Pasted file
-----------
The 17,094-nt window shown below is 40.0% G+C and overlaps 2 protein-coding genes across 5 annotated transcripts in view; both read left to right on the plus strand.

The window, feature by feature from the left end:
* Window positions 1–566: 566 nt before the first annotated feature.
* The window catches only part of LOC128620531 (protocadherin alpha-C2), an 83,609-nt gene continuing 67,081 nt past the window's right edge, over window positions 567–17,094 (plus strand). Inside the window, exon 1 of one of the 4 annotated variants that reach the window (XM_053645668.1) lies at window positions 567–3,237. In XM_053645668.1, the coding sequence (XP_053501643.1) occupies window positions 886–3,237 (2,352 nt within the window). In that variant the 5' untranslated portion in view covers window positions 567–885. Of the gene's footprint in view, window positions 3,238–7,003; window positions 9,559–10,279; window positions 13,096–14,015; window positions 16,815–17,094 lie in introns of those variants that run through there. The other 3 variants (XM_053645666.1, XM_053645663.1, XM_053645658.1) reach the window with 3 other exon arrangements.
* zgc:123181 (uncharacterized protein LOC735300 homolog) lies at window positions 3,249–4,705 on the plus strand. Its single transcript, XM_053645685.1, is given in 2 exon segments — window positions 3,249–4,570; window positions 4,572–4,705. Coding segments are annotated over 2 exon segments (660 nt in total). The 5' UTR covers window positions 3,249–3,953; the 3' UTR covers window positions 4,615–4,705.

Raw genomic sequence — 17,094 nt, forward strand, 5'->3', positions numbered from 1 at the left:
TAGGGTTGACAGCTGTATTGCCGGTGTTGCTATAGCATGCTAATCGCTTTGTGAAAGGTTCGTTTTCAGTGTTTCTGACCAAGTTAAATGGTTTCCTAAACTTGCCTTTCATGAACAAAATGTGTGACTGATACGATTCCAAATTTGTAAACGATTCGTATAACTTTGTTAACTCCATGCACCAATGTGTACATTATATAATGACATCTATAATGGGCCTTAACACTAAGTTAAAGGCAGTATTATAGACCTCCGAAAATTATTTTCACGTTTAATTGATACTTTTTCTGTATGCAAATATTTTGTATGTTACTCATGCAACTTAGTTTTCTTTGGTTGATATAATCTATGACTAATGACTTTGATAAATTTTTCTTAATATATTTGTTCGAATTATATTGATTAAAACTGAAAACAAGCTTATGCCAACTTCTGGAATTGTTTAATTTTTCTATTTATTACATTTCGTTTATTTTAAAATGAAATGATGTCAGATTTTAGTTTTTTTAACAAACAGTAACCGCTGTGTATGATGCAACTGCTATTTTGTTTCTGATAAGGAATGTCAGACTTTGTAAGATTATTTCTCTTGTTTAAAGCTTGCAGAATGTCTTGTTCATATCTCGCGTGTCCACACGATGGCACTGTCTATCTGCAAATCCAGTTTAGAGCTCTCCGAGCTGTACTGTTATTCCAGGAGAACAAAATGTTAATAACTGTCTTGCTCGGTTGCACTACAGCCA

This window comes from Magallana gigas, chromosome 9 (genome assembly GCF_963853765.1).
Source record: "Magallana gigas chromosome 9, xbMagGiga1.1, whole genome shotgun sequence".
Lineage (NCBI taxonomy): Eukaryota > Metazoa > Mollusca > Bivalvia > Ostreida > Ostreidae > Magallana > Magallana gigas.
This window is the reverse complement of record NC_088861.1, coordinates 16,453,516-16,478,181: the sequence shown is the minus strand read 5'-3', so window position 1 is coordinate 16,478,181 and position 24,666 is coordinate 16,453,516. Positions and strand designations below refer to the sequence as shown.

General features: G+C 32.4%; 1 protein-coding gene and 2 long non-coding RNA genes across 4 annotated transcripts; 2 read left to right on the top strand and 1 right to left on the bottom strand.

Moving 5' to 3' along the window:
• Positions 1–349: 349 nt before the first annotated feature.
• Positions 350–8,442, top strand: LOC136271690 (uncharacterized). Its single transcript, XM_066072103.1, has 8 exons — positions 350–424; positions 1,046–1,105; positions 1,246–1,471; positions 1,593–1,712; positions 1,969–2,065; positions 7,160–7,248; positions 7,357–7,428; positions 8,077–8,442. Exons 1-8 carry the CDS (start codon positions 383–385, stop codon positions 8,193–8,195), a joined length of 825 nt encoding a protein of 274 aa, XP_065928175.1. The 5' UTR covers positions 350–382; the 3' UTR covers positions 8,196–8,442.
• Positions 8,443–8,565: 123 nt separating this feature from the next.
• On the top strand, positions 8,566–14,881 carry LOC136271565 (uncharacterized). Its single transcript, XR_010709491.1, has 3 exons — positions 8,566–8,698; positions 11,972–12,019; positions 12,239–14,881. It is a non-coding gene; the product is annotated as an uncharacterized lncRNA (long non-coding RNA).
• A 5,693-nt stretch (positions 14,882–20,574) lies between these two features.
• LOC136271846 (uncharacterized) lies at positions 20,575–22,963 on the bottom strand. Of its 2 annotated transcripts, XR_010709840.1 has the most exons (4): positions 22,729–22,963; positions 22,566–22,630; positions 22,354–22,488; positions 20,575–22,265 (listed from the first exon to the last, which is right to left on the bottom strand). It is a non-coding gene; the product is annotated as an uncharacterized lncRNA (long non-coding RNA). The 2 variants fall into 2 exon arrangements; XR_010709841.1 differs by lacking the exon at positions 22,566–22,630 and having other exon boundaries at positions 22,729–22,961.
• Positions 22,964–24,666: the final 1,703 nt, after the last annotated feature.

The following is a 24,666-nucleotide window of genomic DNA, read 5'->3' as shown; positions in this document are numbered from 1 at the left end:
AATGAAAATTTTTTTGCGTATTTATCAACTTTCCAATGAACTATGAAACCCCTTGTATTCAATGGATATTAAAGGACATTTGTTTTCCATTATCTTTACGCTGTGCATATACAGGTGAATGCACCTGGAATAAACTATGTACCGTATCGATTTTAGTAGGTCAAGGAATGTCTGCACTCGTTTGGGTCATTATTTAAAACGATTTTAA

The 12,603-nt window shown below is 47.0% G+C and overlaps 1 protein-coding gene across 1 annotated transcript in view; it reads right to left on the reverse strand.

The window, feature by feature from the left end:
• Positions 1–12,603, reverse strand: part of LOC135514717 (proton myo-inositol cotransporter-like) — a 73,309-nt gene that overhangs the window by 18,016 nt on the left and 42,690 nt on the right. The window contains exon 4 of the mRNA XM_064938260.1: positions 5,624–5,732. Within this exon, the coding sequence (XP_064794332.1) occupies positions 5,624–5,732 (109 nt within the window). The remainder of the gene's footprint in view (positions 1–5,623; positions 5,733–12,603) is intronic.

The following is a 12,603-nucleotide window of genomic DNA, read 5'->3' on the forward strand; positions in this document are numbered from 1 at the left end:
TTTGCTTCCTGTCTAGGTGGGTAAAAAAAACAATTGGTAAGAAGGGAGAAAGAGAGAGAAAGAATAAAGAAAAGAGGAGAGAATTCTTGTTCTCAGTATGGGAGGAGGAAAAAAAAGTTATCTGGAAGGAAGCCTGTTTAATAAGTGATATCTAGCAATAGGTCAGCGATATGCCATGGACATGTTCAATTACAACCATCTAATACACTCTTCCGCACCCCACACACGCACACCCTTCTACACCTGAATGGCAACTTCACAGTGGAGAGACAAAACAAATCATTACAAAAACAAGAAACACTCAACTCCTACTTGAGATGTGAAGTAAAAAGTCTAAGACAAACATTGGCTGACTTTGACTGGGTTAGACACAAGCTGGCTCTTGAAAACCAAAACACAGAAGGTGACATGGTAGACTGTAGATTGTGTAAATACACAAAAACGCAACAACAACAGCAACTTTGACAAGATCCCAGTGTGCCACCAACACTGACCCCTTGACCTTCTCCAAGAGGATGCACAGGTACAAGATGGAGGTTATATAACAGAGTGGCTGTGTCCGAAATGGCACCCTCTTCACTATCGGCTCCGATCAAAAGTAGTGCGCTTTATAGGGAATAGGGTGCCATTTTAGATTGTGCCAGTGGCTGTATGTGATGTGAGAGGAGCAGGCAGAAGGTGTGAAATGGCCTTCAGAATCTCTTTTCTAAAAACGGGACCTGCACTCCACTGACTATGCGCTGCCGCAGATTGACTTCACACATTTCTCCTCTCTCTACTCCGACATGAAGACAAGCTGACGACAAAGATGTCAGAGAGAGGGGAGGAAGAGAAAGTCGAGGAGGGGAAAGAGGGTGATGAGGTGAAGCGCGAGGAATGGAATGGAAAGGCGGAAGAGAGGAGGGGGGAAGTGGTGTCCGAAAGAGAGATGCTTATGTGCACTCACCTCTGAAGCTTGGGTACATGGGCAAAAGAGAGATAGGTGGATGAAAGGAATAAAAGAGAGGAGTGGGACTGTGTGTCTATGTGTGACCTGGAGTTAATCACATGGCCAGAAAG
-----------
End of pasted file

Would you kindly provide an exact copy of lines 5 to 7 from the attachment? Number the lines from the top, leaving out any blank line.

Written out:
* zgc:123181 (uncharacterized protein LOC735300 homolog) lies at window positions 3,249–4,705 on the plus strand. Its single transcript, XM_053645685.1, is given in 2 exon segments — window positions 3,249–4,570; window positions 4,572–4,705. Coding segments are annotated over 2 exon segments (660 nt in total). The 5' UTR covers window positions 3,249–3,953; the 3' UTR covers window positions 4,615–4,705.

Raw genomic sequence — 17,094 nt, forward strand, 5'->3', positions numbered from 1 at the left:
TAGGGTTGACAGCTGTATTGCCGGTGTTGCTATAGCATGCTAATCGCTTTGTGAAAGGTTCGTTTTCAGTGTTTCTGACCAAGTTAAATGGTTTCCTAAACTTGCCTTTCATGAACAAAATGTGTGACTGATACGATTCCAAATTTGTAAACGATTCGTATAACTTTGTTAACTCCATGCACCAATGTGTACATTATATAATGACATCTATAATGGGCCTTAACACTAAGTTAAAGGCAGTATTATAGACCTCCGAAAATTATTTTCACGTTTAATTGATACTTTTTCTGTATGCAAATATTTTGTATGTTACTCATGCAACTTAGTTTTCTTTGGTTGATATAATCTATGACTAATGACTTTGATAAATTTTTCTTAATATATTTGTTCGAATTATATTGATTAAAACTGAAAACAAGCTTATGCCAACTTCTGGAATTGTTTAATTTTTCTATTTATTACATTTCGTTTATTTTAAAATGAAATGATGTCAGATTTTAGTTTTTTTAACAAACAGTAACCGCTGTGTATGATGCAACTGCTATTTTGTTTCTGATAAGGAATGTCAGACTTTGTAAGATTATTTCTCTTGTTTAAAGCTTGCAGAATGTCTTGTTCATATCTCGCGTGTCCACACGATGGCACTGTCTATCTGCAAATCCAGTTTAGAGCTCTCCGAGCTGTACTGTTATTCCAGGAGAACAAAATGTTAATAACTGTCTTGCTCGGTTGCACTACAGCCA